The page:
Bruce Almighty

Alanis Morissette in Dogma

Once, in the 90s, it was told unto us that God was one of us, just a slob like one of us, trying to make his way home. The all knowing, all seeing, all feeling creator of everything and anything in the universe could take on many forms, and he typically has throughout the many channels of pop culture. But it’s hard to find a good version of God in movies – for good reason. It’s a part that many might not want to take; God is, after all, the ultimate role. It doesn’t get much bigger than that. How do you embody a deity, the most important figure in a vast amount of people’s lives, and a part they’ve already casted in their minds while daydreaming in church pews from an early age? You get around it, and you get creative. Sometimes, you don’t even have to be on screen. Just pray for the best. 

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Hollywood is good at recycling things. After all, you build a giant house or an elaborate prop and you wouldn’t just use it once and toss it, right? This is why they have backlots at studios; they can hoard all their favorite stuff for later use (like the iconic building in the image above) or, failing that, at least use it for the studio tours. Same kind of goes for on-location sets – some places are just too dynamic to use only once, especially when the owner is more than willing to pimp out their place for cash. This circle of life is great when you are working with a generic looking high school or cookie-cutter set but there are the occasional moments when they use a location just a little too iconic for its own good – and like a type-cast actor, you can’t help but to see the location as anything besides what made it famous in the first place.

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I recently read a figure somewhere that said 2011 would have more sequels, prequels, reboots, and remakes of pre-existing films than any other year in history. Even if that isn’t true, it certainly feels true, so it doesn’t come as a shock to me that when he was recently questioned about future plans, Jim Carrey said that he would probably be working on some sequels of past hits. In an upcoming interview with Coming Soon, Carrey said of his possible next projects, “We’re talking about maybe returning to some old characters that everyone has been asking about. There’s Bruce Almighty and we’re talking about maybe another Dumb and Dumber.” Okay, so it sounds like his next move is more likely to be a revisiting of his Godly character from Bruce Almighty, but I’m not going to focus on that because I can’t imagine there’s anybody out there who’s really clamoring for another go around on the Almighty train (though I’m certain if that person exists they’re going to find me in the comments section). What I believe would be more interesting to more people is the possibility of Carrey and Jeff Daniels getting back together to make another Dumb and Dumber. Seventeen years after that film’s release there is still one guy in every crowd who will yell out, “kick his ass, Sea Bass” every time it looks like a fight is going to break out. People remember that movie very fondly. Of course, there was already the prequel film […]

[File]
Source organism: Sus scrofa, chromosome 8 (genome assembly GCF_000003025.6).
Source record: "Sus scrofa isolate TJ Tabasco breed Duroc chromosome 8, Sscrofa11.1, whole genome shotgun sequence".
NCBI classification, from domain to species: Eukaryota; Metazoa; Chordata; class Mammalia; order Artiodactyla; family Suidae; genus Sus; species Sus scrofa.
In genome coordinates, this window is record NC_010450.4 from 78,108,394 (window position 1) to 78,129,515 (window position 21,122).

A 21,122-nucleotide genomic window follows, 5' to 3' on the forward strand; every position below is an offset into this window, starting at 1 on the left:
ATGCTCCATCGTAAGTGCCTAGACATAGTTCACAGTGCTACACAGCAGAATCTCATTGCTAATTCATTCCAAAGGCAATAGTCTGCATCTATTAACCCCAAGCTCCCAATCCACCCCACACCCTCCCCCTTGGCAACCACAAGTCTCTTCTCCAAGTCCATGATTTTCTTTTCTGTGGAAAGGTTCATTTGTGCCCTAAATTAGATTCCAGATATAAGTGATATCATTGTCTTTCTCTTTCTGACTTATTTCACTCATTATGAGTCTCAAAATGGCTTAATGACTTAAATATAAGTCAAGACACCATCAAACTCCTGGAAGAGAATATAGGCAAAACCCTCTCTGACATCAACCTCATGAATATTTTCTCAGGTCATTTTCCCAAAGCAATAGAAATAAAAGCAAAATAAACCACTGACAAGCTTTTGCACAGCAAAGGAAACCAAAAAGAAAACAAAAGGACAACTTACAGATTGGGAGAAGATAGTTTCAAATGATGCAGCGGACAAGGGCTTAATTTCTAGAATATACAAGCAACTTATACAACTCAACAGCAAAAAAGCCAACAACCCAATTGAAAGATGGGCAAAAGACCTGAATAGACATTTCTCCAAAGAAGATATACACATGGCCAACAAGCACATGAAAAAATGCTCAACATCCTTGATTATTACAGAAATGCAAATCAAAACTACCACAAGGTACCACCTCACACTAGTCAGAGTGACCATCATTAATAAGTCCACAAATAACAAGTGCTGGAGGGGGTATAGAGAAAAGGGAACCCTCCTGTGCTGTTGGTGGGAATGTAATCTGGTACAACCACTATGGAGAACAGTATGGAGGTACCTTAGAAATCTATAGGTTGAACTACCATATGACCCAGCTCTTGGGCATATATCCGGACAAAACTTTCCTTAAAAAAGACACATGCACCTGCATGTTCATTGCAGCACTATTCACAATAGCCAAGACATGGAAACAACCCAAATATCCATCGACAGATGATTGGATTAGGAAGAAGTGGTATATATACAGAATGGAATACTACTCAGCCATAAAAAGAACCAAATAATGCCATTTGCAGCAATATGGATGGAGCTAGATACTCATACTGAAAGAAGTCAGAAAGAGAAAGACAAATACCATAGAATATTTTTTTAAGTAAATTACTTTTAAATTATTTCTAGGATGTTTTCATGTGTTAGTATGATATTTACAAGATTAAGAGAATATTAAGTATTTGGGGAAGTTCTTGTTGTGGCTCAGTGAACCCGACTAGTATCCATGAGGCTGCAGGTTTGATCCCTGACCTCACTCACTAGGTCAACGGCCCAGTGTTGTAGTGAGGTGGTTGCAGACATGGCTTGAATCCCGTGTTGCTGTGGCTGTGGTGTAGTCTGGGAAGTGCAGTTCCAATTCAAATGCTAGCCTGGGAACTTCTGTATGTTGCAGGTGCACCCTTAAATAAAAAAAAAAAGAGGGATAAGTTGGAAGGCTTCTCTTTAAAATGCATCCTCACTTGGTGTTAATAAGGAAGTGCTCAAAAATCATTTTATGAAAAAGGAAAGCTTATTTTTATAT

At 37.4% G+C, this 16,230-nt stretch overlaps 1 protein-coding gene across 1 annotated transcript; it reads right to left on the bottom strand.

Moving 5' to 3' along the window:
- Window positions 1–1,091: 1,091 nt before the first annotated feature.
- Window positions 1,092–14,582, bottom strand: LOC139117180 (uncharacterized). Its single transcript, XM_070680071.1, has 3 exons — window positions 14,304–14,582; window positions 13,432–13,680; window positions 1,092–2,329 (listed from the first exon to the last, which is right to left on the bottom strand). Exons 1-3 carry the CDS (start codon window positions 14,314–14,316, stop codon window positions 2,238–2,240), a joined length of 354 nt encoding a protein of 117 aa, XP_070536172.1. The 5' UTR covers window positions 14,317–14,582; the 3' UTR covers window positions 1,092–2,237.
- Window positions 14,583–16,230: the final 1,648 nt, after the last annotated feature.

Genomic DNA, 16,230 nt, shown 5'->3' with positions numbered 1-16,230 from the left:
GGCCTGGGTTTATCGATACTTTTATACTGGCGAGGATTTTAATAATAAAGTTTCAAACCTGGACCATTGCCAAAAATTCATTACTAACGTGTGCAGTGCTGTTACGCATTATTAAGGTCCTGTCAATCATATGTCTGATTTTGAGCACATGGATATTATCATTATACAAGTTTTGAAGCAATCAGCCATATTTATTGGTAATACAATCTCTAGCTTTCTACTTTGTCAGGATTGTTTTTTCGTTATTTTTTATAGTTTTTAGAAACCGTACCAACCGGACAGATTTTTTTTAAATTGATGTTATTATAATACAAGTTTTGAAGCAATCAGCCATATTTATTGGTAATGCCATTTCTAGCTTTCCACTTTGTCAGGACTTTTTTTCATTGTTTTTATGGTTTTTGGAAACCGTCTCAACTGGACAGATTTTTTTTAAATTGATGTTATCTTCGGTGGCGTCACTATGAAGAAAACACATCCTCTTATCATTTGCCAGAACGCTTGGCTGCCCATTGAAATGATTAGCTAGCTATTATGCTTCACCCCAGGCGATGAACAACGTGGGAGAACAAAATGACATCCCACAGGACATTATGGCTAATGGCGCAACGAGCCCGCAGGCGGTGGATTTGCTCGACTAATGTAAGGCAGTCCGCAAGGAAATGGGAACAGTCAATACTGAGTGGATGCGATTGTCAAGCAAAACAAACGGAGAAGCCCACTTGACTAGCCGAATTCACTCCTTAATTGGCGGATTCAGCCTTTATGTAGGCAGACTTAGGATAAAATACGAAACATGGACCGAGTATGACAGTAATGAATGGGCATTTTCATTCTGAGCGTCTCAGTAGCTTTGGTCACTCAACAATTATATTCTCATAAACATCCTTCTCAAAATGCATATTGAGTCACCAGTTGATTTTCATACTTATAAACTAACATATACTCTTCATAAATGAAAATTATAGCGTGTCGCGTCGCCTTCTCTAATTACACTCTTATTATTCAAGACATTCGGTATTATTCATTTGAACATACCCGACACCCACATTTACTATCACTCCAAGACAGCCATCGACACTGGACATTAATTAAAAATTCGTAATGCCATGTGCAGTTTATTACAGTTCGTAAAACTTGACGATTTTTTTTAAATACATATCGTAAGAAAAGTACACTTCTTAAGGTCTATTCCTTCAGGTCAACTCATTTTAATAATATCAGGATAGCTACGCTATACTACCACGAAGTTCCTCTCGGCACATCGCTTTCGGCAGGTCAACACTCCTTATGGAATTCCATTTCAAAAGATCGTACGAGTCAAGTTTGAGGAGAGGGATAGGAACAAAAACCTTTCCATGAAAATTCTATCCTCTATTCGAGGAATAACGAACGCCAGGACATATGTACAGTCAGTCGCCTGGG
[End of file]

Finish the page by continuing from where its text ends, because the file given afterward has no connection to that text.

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Culture Warrior

Episodes and seasons and weeks after its inspiration and its humor have peaked, I still continue to watch new episodes of The Office week in and week out. I don’t know why – I never do this with dramatic shows, only with comedies – but I tend to stick with comedy shows whose legacy I appreciate even if their time has passed, either out of respect, blind hope, or simply the desire to have some noise in the room while I take a break to eat a meal or fold laundry. While The Office certainly isn’t what it used to be, even before Steve Carell left, it’s still an inoffensive and enjoyable way to pass some time. I can’t deny that the affinity I developed for the show’s characters early on in the series has carried me through a lot of its creative droughts (in other words, I hardly watch it only for its comedy) even as more recent network sitcoms like Modern Family, Community, and (especially) Parks and Recreation have made me LOL significantly more often. But in the bizarre cameos leading up to a strange and dry seventh season finale, The Office seems to have encountered much greater problems than a rudimentary lack of inspiration typical for the (possibly cyclical) lifespan of a long-running television show. The Office seems to have rejected the defining characteristics that made it unique in the first place.

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